Stobo Castle * Like a flat Stirling Castle, deep golden with a scarlet flush (Taylor), cooks to a sharp creamy froth. August.
Summered A Canadian McIntosh type sweet crisp – by popular demand!
Sunset Our best Cox type for Scotland. Can produce small apples, and ‘juicy, intense and rich’. Yum. My maiden tree has fruit forming in its first year! Pretty in flower.
Thomas Jeffrey* A pretty red eater, sharp and firm! From Edinburgh.
Thorle Pippin* Round flat and colourfully striped juicy but sharp early eater. Early flowerer.
Tower of Glamis * Our local green conical cooker, and one which the head gardener at Glamis Castle thoroughly recommends! Our wee tree had many big fruits last year.
Tydeman’s Early Worcester Does well in Scotland in many gardens. It’s a Worcester / McIntosh hybrid, so a tough skin but delicious crisp juicy flesh…..with a hint of strawberry according to Joan Morgan.
White Melrose * Smooth shiny green to yellow dual purpose apple – I happily munched one at Elcho Castle last year and was surprised to see the label. Prolific and reliable.
White Paradise * Well we aren’t 100%sure where this originated, but a nice eater.
Winter Gem A cox-type late eater and keeper for the warmer gardens I advise.
Winter Pearmain Nice big old cooking apple.
Worcester Pearmain I have a very productive tree in my garden, it is crisp and sweet. Highly recommended for Scottish conditions. It is a tip bearer, but don’t let that worry you! Late flowering so not touched by this year’s late frosts.
Yorkshire Aromatic * A rich juicy cooker that originates from Tynninghame in East Lothian.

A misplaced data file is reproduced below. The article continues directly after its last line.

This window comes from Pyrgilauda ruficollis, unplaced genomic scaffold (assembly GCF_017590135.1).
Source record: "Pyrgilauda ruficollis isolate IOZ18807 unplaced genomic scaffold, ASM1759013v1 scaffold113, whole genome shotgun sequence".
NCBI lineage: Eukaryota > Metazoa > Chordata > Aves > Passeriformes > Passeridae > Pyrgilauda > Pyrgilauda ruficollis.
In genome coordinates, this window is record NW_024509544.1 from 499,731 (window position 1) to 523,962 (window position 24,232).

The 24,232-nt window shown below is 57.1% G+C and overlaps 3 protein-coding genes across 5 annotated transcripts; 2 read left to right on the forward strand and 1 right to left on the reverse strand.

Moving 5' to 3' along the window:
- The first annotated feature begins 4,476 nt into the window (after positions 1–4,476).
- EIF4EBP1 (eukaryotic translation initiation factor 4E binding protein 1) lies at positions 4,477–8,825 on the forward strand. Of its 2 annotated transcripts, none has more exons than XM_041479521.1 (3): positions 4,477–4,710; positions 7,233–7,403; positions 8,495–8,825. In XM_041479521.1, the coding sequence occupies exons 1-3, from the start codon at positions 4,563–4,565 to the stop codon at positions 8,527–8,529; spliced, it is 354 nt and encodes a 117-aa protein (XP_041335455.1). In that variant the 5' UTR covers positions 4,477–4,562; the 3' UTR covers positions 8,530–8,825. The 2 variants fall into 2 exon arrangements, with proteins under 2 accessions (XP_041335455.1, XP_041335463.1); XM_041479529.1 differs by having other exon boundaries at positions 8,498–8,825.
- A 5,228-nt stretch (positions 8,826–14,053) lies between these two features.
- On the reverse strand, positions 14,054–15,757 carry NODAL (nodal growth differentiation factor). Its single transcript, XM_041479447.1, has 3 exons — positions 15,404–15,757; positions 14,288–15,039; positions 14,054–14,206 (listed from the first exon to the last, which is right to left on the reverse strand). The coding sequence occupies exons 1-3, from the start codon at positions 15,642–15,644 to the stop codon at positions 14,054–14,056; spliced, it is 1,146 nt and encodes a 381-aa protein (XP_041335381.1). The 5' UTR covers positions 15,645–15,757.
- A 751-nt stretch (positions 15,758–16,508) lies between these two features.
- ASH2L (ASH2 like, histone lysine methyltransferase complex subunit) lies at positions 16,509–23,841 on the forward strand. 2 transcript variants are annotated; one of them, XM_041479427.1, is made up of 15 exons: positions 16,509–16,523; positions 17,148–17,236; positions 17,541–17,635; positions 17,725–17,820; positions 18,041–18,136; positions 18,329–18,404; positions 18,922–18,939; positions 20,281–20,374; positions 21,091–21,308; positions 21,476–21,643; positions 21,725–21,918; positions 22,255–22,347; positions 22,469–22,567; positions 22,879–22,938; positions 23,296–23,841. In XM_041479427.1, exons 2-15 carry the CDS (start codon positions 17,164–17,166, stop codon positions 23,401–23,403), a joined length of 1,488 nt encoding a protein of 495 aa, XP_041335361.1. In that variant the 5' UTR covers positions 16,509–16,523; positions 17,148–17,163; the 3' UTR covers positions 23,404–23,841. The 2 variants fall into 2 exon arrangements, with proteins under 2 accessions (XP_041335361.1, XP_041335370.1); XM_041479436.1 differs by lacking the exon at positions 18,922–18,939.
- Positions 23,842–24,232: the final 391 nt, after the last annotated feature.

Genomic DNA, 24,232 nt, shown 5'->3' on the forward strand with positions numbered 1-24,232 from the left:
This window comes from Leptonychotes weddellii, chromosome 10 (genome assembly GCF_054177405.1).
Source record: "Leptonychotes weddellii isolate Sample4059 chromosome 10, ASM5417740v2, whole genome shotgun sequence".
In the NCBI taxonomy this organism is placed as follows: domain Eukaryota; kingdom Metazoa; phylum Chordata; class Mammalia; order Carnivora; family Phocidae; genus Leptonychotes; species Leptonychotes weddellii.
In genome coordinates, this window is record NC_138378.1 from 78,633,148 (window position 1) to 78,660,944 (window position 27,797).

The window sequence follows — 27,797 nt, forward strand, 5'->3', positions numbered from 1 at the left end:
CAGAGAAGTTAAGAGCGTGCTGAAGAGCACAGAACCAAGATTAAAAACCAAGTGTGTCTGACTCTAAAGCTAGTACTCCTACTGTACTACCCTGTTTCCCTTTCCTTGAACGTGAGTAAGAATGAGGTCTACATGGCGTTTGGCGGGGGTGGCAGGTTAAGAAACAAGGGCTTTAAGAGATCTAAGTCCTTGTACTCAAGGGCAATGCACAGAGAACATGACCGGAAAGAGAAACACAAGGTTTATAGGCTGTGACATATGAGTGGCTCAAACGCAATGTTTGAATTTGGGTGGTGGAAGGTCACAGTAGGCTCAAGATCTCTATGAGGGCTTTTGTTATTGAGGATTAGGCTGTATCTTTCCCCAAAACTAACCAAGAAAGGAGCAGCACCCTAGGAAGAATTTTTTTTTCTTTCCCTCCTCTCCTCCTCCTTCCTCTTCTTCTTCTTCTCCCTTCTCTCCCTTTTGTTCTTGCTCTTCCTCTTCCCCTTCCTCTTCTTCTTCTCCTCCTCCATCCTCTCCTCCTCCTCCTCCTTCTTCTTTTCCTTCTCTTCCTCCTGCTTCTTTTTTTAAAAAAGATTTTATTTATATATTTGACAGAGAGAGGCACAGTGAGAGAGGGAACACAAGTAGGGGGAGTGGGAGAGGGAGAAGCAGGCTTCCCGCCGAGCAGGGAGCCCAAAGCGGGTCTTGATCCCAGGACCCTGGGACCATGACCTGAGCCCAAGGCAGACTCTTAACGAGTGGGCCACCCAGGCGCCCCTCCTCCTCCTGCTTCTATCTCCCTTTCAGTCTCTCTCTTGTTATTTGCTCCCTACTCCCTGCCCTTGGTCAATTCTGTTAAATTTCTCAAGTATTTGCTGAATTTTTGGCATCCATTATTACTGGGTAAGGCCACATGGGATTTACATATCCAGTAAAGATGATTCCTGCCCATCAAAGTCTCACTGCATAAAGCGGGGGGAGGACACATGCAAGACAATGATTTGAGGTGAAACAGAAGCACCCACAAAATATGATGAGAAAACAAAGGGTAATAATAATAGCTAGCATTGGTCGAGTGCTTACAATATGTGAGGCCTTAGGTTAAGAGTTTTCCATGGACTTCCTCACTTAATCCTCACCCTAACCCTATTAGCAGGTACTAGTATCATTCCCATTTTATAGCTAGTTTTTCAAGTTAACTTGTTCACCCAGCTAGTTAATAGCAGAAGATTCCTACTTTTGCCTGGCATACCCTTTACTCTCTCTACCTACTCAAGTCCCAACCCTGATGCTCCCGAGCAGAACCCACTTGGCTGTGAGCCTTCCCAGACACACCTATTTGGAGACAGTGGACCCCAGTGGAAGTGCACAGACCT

Scandinavian Varieties

We have been propagating a number of hardy reliable Scandinavian grown varieties selected for Scottish conditions which we feel will do very well here. Includes the following: Akero, Noris, Julyred, Red Astrachan,PJ Bergius, and Quinte.

Cider Varieties

We have also benched grafted in February a number of selected Cider Varieties including Morgan Sweet, Kingston Black, Le Bret, Dunkerton’s Late, Porter’s Perfection, and Stokes Red. Let us know if you want any of these potted trees.


We will have Greengages, Victoria, Merryweather, Belle De Louvain and Opal on St Julien Stocks plus victoria on Pixy stocks. Please ask.

Pears and Quinces

We will have our usual selection of bare root hardy pears for Scotland. Including Louise Bon De Jersey, Beth, Conference, Precocce de Trevoux, Jargonelle and Scottish varieties Maggie, Hessle, Grey Benvie, Longueville, Craig’s Favourite and Fair Maid Of Perth. Plus a selection of other fruits including Quinces, Cherries, Nuts, Saskatoons and Medlars.


Apple trees: £14.50 each (if ordering less than 50)
Pears, Plums, Cherries etc: £18 each

Delivery costs
Collection: Free
Delivery by courier: £20for up to 10 trees

How to order

Use our online Tree Order Form.
Or get in touch with us.

We’re happy to offer advice on types of trees, discuss suitability for specific sites or hear about your plans for starting a new orchard! Pop us an email: